On Tuesday, THG posted £500 million in operating losses, just hours after it received a preliminary offer from private equity giant Apollo Global Management, causing its share price to surge 43%.
The big question is whether founder Matt Moulding and the THG board that would accept an offer if one materialises.
It rejected a £2.07bn bid from private equity firms Belerion Capital and King Street last year as it “significantly undervalued the company and its future prospects”.
Even with the share price surge this week, THG is still has a market cap of just £1.2bn – a fraction of its £5.4bn IPO.
But what is the company really worth now?
How does the company shape up at the moment?
In its full year results announced this week, sales were up 2.7% to £2.24bn at the online retail group, however, operating losses climbed to almost £500m from £137.5m last year.
“Inflation was a factor in that poor performance, with the company looking to the long-term and choosing to absorb some of the higher costs it faced to protect and retain customers,” Begbies Traynor partner Julie Palmer explains.
“That might be good for customers of THG’s beauty and health products, but it’s a bitter pill for those who bought into the company’s float and have watched the shares plunge ever since.”
For the rest of the year, THG anticipates slow to mid-single digit revenue growth – not what one would expect from a high-growth ecommerce firm – and expects to rebuild historical adjusted EBITDA margins of around 9.0% over the medium-term.
It is also aiming to be free cash flow neutral in its current financial year, turning positive the following, supported by margin accretion and reduced capital expenditure.
However, GlobalData associate retail analyst Sophie Mitchell points out that rivals, such as Boots, are performing much better than THG right now.
“Boots reported a rise of 17.0% for digital sales in its Q2 to the end of February, accounting for 15% of its total sales, illustrating the growing threat Boots poses to beauty online pureplays and its ability to generate significant sales growth despite the difficult online trading conditions in December 2022.
“To better compete with Boots and other beauty players, THG may need to rethink the USPs of its platforms. Where Cult Beauty previously had exclusivity on ‘cult’ brands from its launch in 2008, players such as Sephora, Space NK and Boots now offer the same if not more brands to consumers, with current cult brands such as Rare Beauty noticeably missing from Cult Beauty’s offer.
“THG may need to investigate more exclusive contracts for its retailers with new and unique beauty brands.”
Would Moulding sell?
Moulding clearly has faith in his firm’s future and may still be holding out for a larger sum than the £2bn offered last year.
“There are positive signs this year with revenue edging up and Apollo may have recognised this in its search to bag a bargain,” Palmer says.
Edison’s Neil Shah believes that THG is still an interesting proposition for investment firms.
“The weakening exchange rate has made smaller UK plcs attractive to US M&A activity,” he says.
“THG had previously attracted interest from private equity, yet this time the appetite to agree to a deal looks to be much higher, and investor enthusiasm is reflected in the share price rally.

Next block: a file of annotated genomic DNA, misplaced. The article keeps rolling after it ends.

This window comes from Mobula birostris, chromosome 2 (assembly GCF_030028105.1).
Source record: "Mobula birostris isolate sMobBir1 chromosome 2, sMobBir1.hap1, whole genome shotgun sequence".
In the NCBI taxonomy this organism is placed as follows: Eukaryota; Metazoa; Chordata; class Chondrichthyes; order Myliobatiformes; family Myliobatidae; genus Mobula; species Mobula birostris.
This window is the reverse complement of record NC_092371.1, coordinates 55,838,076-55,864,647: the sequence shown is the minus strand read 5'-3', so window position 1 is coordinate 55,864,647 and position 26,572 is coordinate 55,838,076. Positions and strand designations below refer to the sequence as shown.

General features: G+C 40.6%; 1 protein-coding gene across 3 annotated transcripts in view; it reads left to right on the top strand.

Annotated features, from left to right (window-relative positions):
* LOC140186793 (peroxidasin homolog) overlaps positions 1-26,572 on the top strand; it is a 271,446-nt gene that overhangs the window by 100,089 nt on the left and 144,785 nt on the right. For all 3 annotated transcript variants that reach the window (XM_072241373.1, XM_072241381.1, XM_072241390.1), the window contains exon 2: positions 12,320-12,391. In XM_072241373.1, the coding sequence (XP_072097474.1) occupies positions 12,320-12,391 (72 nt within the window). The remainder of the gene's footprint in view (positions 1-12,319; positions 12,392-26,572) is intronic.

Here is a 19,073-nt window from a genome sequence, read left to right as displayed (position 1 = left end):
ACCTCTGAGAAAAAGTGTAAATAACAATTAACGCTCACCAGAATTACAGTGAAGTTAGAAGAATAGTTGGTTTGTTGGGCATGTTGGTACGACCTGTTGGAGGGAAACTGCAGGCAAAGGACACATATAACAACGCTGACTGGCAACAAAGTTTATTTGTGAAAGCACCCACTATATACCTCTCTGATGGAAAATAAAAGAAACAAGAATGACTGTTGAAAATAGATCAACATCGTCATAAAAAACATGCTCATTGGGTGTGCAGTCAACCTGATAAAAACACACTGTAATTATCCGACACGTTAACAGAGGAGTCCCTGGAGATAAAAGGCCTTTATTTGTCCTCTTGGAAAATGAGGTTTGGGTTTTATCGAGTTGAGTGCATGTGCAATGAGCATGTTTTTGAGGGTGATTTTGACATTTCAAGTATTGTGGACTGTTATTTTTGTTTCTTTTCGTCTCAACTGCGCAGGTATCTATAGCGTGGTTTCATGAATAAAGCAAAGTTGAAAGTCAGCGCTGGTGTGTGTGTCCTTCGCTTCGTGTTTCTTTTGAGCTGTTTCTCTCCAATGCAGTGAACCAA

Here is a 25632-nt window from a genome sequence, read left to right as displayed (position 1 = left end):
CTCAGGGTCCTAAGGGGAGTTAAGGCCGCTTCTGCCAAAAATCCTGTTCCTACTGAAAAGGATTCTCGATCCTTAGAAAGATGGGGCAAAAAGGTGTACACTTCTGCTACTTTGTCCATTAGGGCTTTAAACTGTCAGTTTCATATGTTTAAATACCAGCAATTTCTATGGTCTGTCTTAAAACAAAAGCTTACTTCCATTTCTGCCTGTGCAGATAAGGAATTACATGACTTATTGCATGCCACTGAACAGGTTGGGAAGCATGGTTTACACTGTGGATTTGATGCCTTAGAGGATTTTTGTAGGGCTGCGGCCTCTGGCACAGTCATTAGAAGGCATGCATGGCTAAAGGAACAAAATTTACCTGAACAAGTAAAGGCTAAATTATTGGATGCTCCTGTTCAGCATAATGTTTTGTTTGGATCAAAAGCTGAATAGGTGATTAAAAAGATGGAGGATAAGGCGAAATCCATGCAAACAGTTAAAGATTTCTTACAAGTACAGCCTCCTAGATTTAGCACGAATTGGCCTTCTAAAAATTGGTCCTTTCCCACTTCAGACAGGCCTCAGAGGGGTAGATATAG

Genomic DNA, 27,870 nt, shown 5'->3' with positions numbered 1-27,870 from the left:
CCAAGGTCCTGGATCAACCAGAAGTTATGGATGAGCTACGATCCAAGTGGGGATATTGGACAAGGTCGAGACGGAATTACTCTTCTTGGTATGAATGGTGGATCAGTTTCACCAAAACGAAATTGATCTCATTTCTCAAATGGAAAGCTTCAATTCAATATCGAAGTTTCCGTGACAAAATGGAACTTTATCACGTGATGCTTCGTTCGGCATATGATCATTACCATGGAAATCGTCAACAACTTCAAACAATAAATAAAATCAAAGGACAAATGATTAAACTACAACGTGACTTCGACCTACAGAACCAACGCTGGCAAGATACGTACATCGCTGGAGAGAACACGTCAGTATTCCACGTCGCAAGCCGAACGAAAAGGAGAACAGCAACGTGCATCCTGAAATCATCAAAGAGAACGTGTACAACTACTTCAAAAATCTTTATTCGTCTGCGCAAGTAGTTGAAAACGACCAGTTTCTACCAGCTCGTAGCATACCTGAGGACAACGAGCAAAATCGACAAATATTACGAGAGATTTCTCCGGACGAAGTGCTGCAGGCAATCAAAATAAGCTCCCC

“Apollo’s proposal is as yet non-binding, but it looks like one of the UK’s high-profile IPO disasters could soon be on its way to becoming private again.”
Moulding hasn’t made much of a secret of the fact he has disliked life as a listed business.
“THG founder Matt Moulding has made no secret of his dislike of life as a listed business and the controls it brings. Should Apollo’s approach turn into a firm offer, then it could be a relief not only for him, but also THG’s long-suffering shareholders,” adds Shah.
How much is THG actually worth?
Improved financial performance and the announcement of its 10-year partnership with online beauty group Maximo, which owns AllBeauty and Fragrances Direct could help bolster THG’s price tag.
The deal with Maximo is expected to add over £150m gross merchandise value to the Ingenuity platform annually.
However, some are doubtful that THG would currently fetch any more than its current valuation.
In fact, business consultant Steve McGeough believes that there’s a chance the business could be sold for under £1bn.
“When you look at the indicators current performance, EBITDA, cash flow and debt they aren’t great,” he tells Charged.
“THG had huge valuation at the start based on expectation and this has crashed as performance or reality has started to flow through.
“A valuation nearer the £500m to £750m feels about right. I also think the overall ecommerce market has struggled and THG will have been caught up in this.
“Let’s hope their recovery plan does just that and they can bounce back to valuations in excess of £2bn.”
After rejecting offers of £2bn last year, it is unlikely Moulding will settle for anything lower.
The fact that THG revealed it planned to push ahead with its move to the premium segment of the main market of the London Stock Exchange shows there are other options ahead of the ecommerce giant.
It may have been a rollercoaster week for THG, but there are sure to be many more twists and turns ahead for Moulding and co.